Wednesday, July 26, 2017

Unusual trees at Hayley Wood

Black and white image of entwined trees at the Wildlife Trust Hayley Wood Nature Reserve

One of the many important woodland sites managed by the Wildlife Trust in this part of the country, is the always interesting Hayley Wood. I took a trip over there recently, with my camera in tow, to get a few shots of the interesting trees that it contains.

Sunday, July 23, 2017

Here be dragon(flies) and a damselfly

Macro image of a female common darter dragonfly taken at Ouse Fens

Following on from my recent, and relatively unsuccessful trip to get some images of dragonflies, I decided to give it another go, but at a different location. And thankfully it worked out a lot better. 

These little beauties were a lot more cooperative, and sat still for minutes at a time in some cases. Which meant I wasn’t left to ineptly flounder about, in a bumbling clownish manner, in an effort to track them on the wing. I could take my sweet time about it, within reason of course.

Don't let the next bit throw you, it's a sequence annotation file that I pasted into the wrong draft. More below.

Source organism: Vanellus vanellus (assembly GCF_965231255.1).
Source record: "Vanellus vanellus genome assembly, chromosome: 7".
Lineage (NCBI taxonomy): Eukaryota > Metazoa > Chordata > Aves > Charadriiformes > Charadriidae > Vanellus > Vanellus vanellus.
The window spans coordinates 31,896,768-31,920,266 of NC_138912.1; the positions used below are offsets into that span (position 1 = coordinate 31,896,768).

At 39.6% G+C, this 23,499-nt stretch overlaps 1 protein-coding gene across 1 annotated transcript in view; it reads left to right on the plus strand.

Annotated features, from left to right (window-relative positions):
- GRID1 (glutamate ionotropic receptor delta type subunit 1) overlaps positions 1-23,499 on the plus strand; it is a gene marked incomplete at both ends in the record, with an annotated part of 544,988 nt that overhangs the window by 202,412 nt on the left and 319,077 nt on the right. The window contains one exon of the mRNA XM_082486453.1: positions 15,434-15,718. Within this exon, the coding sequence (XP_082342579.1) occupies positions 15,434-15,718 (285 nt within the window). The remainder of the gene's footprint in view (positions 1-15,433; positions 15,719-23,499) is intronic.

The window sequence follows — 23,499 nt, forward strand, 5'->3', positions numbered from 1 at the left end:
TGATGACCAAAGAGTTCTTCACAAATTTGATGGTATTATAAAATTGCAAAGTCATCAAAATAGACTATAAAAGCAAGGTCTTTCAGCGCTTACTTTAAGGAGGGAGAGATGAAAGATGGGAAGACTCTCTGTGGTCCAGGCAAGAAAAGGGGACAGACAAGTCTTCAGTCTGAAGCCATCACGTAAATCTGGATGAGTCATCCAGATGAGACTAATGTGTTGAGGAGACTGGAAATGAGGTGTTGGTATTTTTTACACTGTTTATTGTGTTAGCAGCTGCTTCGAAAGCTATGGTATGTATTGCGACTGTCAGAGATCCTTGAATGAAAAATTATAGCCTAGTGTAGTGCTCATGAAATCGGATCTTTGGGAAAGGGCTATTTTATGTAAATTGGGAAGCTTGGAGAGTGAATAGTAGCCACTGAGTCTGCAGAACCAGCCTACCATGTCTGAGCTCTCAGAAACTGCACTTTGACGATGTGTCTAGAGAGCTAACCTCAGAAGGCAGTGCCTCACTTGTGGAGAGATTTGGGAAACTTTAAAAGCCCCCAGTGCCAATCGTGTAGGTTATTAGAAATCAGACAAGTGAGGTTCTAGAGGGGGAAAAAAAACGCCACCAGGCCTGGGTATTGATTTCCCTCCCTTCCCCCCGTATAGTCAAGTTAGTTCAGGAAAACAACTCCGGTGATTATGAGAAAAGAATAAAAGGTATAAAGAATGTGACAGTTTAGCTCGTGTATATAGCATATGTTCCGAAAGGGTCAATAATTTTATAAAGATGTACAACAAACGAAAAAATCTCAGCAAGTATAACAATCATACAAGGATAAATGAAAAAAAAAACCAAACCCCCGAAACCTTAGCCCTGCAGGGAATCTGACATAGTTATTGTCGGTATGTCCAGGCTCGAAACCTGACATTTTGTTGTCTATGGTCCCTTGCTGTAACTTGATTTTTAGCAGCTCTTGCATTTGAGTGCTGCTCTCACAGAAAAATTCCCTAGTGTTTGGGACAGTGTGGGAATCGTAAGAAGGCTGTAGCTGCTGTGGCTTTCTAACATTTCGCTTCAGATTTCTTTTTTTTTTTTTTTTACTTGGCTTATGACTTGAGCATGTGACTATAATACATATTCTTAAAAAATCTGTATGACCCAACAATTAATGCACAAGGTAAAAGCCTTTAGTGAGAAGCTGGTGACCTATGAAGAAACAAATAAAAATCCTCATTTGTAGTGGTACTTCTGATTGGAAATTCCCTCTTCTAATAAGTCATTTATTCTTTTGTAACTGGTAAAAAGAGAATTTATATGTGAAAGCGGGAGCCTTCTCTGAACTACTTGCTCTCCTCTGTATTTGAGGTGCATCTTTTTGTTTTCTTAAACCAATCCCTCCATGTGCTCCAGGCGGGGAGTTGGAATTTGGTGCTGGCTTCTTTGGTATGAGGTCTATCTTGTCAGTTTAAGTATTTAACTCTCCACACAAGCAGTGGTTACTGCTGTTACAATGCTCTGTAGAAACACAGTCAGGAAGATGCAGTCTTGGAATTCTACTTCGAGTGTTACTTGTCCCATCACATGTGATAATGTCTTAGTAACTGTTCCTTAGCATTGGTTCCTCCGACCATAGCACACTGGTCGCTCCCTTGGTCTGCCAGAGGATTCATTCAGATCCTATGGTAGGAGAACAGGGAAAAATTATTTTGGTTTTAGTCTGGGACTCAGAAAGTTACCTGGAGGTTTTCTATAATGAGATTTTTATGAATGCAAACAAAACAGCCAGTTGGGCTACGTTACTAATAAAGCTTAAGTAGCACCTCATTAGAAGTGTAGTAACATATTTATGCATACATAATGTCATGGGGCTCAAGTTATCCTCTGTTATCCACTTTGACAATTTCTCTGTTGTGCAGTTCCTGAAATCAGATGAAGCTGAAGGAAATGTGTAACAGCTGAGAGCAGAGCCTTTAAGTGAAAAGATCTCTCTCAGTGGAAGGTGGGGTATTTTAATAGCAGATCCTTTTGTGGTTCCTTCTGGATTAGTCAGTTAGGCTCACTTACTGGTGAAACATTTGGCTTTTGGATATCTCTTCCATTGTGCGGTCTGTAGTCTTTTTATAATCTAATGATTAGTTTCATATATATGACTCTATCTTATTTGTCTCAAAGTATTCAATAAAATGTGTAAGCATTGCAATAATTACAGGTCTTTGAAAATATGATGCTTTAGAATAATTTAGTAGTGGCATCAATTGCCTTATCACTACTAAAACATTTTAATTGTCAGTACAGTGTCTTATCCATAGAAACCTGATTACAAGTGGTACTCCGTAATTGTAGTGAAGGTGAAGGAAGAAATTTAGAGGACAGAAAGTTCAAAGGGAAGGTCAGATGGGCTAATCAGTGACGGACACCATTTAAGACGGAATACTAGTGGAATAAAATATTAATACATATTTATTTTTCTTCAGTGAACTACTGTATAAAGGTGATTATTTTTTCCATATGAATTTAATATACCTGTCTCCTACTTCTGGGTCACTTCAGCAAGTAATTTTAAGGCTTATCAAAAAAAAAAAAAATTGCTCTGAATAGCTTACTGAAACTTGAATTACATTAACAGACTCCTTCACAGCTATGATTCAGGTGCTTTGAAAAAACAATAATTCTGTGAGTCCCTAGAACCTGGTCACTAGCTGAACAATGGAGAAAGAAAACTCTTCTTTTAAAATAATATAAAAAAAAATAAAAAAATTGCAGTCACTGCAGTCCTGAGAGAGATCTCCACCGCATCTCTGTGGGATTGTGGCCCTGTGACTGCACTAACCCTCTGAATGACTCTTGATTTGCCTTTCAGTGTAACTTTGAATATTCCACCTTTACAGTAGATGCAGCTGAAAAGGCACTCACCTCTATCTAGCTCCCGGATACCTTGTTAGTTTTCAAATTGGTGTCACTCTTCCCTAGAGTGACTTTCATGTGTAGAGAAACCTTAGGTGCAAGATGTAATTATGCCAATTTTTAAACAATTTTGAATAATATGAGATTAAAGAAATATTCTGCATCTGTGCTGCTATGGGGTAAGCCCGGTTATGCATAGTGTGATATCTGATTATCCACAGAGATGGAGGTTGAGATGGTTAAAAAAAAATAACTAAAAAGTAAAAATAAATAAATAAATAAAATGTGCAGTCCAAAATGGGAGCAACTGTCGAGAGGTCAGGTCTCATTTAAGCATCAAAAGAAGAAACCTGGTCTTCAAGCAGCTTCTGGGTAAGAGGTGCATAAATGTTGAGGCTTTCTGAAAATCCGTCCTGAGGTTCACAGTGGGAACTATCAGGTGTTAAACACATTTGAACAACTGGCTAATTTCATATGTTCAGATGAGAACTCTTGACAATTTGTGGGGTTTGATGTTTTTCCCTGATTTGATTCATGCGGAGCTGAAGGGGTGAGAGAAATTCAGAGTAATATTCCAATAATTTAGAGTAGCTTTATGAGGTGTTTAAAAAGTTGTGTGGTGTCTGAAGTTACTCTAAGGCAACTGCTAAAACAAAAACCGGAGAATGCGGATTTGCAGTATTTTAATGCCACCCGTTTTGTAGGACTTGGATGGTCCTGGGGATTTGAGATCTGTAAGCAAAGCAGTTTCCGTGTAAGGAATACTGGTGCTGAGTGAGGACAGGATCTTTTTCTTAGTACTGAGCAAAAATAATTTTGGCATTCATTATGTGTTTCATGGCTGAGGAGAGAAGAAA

As an added bonus, there were a few different species about as well, so I could get a bit of variety in the shots. I still can’t decide if dragonflies up close are the stuff of nightmares, or incredibly beautiful, but whatever they may or may not be, they are certainly an interesting subject to photograph, and I was there for a good couple of hours or so, snapping away. 

So I give you a small selection of dragonflies, and a beautiful little damselfly to finish off with, and that is all I can give you.

Saturday, July 22, 2017

Beautiful blue butterflies

Macro image of a vibrant common blue butterfly on a thistle leaf

In my recent excursions to photograph the insects that are about and about in abundance this time of year, I have had an eye out for blue butterflies, but I’ve not actually come across any, and the more I didn’t see any, the more I’ve been hankering to discover some.